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Consumer Banking Predictions for 2020

Here’s a tip as we kick off another New Year. If you’re reading an annual predictions piece, you should only take it seriously under  one of two conditions:

  1. It’s the author’s first such piece – or –
  2. It starts with a lengthy recap of last year’s predictions and how accurate (or not) they turned out to be.

I work for an analytics company. Validating the performance of a predictive model against recent performance data is absolutely essential!

In that spirit, let’s start by grading my four predictions for 2019.

Prediction #1: Banks Will Get Smarter in the War for Deposits

  • What I said: top 100 banks will invest in an area that has been neglected for too long — deposit pricing strategy. Sophisticated analytics tools, like optimization, and the ability to rapidly deploy the models developed by those tools will give banks the ability to deliver smarter, more granular pricing, enabling them to compete effectively in this increasingly frenetic environment.
  • What happened: Well, I think we were all a bit shocked that rates went the direction they did, with most everyone predicting an increase at the start of the year. Regardless of the movement on rates, FICO (and our fellow solution providers in this space) have all seen a considerable investment in price simulation, sometimes going into optimization, and a lot of investment in deposit price execution where banks get more precise with each customer offer.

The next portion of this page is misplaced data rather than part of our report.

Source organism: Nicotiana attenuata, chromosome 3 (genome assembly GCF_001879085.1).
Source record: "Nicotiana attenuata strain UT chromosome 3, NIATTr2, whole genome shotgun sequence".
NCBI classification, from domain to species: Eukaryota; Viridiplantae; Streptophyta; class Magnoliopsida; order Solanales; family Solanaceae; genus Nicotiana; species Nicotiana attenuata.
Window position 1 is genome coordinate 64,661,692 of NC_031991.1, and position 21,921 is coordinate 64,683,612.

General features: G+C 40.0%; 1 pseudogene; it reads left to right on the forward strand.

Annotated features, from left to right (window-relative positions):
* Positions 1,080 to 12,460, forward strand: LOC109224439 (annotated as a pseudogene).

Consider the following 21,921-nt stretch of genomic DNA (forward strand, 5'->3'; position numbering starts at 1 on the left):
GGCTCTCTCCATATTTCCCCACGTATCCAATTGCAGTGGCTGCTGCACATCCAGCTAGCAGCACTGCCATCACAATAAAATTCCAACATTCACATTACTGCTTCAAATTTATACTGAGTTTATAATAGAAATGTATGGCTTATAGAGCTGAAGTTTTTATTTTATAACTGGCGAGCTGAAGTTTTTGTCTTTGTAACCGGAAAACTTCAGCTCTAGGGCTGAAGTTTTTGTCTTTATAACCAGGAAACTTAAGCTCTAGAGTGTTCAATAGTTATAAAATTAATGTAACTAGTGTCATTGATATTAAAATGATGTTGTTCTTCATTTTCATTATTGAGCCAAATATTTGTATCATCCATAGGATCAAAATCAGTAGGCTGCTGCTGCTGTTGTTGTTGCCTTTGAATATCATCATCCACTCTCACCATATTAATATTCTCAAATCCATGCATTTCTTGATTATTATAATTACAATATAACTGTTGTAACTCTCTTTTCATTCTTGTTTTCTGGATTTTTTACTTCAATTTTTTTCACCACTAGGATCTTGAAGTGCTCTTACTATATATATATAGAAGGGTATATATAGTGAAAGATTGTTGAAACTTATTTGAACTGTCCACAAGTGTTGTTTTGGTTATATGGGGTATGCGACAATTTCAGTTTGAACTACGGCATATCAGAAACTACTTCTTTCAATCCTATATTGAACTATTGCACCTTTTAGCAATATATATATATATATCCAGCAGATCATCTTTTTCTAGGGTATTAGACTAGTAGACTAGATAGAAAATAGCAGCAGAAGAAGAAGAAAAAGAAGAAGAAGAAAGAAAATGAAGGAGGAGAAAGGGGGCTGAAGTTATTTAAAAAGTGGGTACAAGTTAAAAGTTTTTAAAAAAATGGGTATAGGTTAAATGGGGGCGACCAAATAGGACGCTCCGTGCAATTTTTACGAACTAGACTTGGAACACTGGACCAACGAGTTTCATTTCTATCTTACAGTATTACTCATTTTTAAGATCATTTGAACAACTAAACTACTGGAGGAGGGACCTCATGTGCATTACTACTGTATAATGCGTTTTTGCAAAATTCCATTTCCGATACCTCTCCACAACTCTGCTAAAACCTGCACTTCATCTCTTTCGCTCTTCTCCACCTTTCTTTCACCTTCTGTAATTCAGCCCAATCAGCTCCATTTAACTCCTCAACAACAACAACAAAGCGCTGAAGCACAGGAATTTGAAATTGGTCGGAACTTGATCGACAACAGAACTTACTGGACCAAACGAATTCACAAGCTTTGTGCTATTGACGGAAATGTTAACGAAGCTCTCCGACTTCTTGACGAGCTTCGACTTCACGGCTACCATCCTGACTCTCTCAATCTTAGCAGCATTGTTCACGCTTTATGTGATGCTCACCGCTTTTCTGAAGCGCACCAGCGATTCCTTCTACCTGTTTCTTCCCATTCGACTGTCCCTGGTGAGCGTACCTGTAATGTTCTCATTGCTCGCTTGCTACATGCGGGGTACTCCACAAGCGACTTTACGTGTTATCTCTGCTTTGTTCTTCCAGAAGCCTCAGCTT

• Grade: A

Prediction #2: Digital Transformers Will Realize They Have a Silos Problem

  • What I said: Banks will increasingly…work to ameliorate the negative effects of silos as they shift from product-centric to customer-centric business strategies.
  • What happened: While some banks have decided that they will simply outsource this to a fintech (not realizing that this will need to be a core competency), others remain firmly structured with fraud in one silo, credit in another, and customer experience in yet another. I keep hoping this will change…but I’m afraid I was tilting at windmills.
  • Grade: C

Prediction #3: Emerging Payment Solutions Will Grow Up

  • What I said: Emerging payment solutions will become more mature in 2019 as payments executives focus on educating their customers and adapting their fraud controls to compensate for this growing threat.
  • What happened: I think awareness is starting to grow, particularly with enhanced notifications from the banks on phone number changes. Certainly identity verification and multifactor authentication is starting to make this harder for the scammers. Institutions that have not upgraded to more sophisticated authentication controls (biometrics, RBA, software tokens) will be at a distinct disadvantage in defending against emerging identity based threats. Social engineering continues to be an effective attack mechanism, it only takes a quick search for “Venmo fraud scams” or “Zelle fraud scams” to see the creativity of our fellow human beings. An interesting development is the ‘pay apps’ (i.e. Google Pay) offering their own checking accounts. Sometimes you think you are the dog and someone comes along and you realize you are really the tail.
  • Grade: B+

Prediction #4: Payday Lenders Will Face More Robust Competition

  • What I said: We began to see a resurgence in small-dollar lending in 2018 with new regulatory guidance from the OCC and FDIC encouraging banks to compete with payday lenders. This regulatory green light will embolden bank product managers to think creatively in 2019 about how they can carve out a slice of the estimated $90 billion U.S. small-dollar lending market.